Other new measures in the Clean Neighbourhoods and Environment Act which come in to force today will give local authorities more effective investigatory powers to catch fly-tippers, while landowners and occupiers who have had to clear fly-tipped waste can also recover clearance costs.
A new measure providing local authorities with the capacity to remove abandoned cars from the streets immediately also comes in to force today.
Announcing the latest measures, alongside the 2004/05 data on the scale of fly-tipping from the national database - Flycapture - the Secretary of State for Environment, Food and Rural Affairs, Margaret Beckett, said: "Around one million incidents of fly-tipping were recorded on Flycapture last year, costing local authorities more than £44 million to clear up. That's £44 million of council taxpayers' money that could be spent improving other council services."
But from today, offenders themselves will foot the bill: under the Clean Neighbourhoods and Environment Act, local authorities and the Environment Agency will now be able to make the polluters pay for the mess they have made, as well as the costs of tracking down the culprits. "These new measures are further evidence of how seriously the Government takes fly-tipping."
In June, Defra announced the first raft of measures in the Clean Neighbourhoods and Environment Act, which included fines of up to £50,000 and five years in prison for those found guilty of fly-tipping. Environment Agency chief executive, Barbara Young, welcomed the latest powers to help catch the 'waste cheats': "Fly-tipping is the work of those with no regard for public health or the environment. But with the help of these new powers we will be able to work more closely than ever with the local authorities and really take the fight to these waste cheats. The message is clear: if you fly-tip, we are coming after you." Improving the information contained on Flycapture will also be invaluable.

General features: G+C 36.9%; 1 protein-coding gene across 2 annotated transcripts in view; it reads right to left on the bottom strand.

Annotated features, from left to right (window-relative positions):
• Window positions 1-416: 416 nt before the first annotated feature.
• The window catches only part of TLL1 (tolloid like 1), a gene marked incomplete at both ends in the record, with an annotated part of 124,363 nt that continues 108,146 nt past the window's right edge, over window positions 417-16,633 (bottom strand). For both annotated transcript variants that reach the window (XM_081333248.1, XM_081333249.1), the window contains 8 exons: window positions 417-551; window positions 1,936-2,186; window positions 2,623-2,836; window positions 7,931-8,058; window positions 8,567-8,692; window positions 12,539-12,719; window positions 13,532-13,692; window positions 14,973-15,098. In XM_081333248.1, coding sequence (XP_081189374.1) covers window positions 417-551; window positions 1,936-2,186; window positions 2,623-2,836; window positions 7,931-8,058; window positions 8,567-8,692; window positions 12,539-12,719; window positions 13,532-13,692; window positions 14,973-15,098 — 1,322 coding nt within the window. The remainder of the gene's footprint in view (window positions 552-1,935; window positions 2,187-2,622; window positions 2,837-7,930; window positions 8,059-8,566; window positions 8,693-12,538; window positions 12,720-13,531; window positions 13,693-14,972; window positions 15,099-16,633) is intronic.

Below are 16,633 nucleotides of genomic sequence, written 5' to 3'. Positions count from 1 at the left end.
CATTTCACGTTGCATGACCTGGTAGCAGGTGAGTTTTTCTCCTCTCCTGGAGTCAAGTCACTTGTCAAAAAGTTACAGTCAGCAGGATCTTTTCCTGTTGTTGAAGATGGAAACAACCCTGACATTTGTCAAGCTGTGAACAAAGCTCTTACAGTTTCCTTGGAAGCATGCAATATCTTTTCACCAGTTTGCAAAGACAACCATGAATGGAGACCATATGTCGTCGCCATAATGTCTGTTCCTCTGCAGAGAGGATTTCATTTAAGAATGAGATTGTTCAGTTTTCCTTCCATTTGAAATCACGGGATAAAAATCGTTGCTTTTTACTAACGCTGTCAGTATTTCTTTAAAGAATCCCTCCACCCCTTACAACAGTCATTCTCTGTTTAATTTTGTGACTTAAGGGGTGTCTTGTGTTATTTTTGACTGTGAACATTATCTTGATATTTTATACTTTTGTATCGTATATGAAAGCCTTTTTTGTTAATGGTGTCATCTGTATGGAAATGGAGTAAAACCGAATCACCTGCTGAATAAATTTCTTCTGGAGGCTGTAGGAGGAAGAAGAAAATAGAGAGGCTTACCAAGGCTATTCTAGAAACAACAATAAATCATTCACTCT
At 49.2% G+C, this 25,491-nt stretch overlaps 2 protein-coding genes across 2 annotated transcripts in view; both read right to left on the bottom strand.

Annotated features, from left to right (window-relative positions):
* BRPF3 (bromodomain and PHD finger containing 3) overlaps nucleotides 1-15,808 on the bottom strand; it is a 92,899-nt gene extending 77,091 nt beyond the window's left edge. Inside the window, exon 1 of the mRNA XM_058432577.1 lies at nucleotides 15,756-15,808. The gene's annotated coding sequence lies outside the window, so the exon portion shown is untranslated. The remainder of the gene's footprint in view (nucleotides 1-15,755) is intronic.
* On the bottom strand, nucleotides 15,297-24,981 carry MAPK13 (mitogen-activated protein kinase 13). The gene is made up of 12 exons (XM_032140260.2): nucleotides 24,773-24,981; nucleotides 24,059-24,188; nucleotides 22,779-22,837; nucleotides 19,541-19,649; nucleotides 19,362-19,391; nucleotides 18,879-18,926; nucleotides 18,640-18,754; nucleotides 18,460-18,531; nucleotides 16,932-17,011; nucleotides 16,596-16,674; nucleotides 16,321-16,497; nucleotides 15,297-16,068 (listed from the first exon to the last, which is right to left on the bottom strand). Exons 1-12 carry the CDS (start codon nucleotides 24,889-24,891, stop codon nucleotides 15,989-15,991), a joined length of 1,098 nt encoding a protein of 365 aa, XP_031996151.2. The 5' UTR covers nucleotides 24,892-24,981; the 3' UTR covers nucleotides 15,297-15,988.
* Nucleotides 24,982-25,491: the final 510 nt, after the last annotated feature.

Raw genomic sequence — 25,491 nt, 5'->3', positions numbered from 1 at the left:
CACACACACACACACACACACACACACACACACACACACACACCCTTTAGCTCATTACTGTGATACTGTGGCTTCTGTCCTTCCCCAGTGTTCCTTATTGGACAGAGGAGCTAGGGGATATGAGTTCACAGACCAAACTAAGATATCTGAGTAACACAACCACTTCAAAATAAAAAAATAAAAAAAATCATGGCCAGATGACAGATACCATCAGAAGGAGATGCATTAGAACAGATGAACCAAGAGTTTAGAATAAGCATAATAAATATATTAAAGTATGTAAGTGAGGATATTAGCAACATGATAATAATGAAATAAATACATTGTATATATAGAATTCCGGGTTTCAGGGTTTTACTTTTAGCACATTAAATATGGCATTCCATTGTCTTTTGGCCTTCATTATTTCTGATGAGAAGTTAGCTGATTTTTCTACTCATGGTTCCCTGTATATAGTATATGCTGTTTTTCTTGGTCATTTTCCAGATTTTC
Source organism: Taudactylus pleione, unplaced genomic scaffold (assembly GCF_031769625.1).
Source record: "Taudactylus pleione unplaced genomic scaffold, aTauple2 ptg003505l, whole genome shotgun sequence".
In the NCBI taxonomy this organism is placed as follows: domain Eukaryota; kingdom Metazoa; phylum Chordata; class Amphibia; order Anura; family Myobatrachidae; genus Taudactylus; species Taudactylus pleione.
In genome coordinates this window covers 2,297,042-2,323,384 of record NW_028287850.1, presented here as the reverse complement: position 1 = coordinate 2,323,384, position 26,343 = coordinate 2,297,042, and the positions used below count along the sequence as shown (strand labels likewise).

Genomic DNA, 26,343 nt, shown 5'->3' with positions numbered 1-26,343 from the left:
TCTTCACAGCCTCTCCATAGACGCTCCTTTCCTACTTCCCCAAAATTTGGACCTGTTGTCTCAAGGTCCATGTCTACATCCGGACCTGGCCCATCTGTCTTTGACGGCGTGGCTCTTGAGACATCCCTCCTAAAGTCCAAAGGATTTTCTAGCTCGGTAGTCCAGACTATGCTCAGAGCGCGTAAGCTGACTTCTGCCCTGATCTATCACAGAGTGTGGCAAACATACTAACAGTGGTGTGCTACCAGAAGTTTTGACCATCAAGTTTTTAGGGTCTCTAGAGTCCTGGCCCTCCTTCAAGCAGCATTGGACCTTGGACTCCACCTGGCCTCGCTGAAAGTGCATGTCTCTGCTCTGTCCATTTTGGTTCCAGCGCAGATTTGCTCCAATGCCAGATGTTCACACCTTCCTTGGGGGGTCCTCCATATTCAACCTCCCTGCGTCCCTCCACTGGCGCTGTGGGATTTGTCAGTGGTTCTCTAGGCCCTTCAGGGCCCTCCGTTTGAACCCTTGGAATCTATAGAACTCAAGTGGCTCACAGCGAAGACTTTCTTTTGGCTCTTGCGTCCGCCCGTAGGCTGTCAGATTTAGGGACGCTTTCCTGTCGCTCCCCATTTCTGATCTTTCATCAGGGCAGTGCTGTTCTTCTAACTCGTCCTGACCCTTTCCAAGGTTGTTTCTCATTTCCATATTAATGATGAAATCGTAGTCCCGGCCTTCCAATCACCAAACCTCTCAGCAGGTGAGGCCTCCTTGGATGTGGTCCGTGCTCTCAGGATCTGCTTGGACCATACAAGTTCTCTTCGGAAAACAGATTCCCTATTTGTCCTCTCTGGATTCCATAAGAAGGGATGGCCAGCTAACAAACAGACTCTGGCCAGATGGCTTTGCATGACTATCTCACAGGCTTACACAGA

The database details incidents dealt with, actions taken, money spent, and a vehicle registration hot-list. Though not all fly-tips are recorded - the real cost of the problem could therefore be well over £100m - all local authorities, as well as the Environment Agency, have now begun to add information to Flycapture. This will be used to focus their efforts on enforcing against fly-tipping and preventing future incidents, rather than concentrating on expensive clearance.
The latest figures show a spiralling problem with rubbish dumped in towns. As well as adding to deprivation in some areas, and breeding other forms of street crime, the cost to local authorities of cleaning up such vast quantities of fly-tipped rubbish (250,000 black sacks alone) outside of their scheduled collections, is astronomical. Mrs Beckett added: "Fly-tipping has long been seen as a blight on the countryside, with everything from bags of rubbish, to sofas, to hundreds of tonnes of building waste having been selfishly dumped in a variety of beauty spots. However, it's also clearly a huge problem in inner cities and towns.
"Thousands of tonnes worth of rubbish are left in the streets every year, leaving many urban areas looking dirty and neglected. If we want to improve the local environment in these areas, this irresponsible behaviour cannot continue. "In April next year we will be introducing on-the-spot fines to ensure we combat the smaller, but equally problematic, fly-tips. Almost all local authorities have a variety of collection services in place, so there really is no excuse for discarding black sacks and other rubbish in the street." Also announced today, in line with the new measures to cover fly-tipping, was a new power for local authorities to remove abandoned cars from the streets immediately. Removing the need for a 24-hour notice, before a vehicle can be towed away, will help to reduce the risk of arson.
Posted on 18th October 2005
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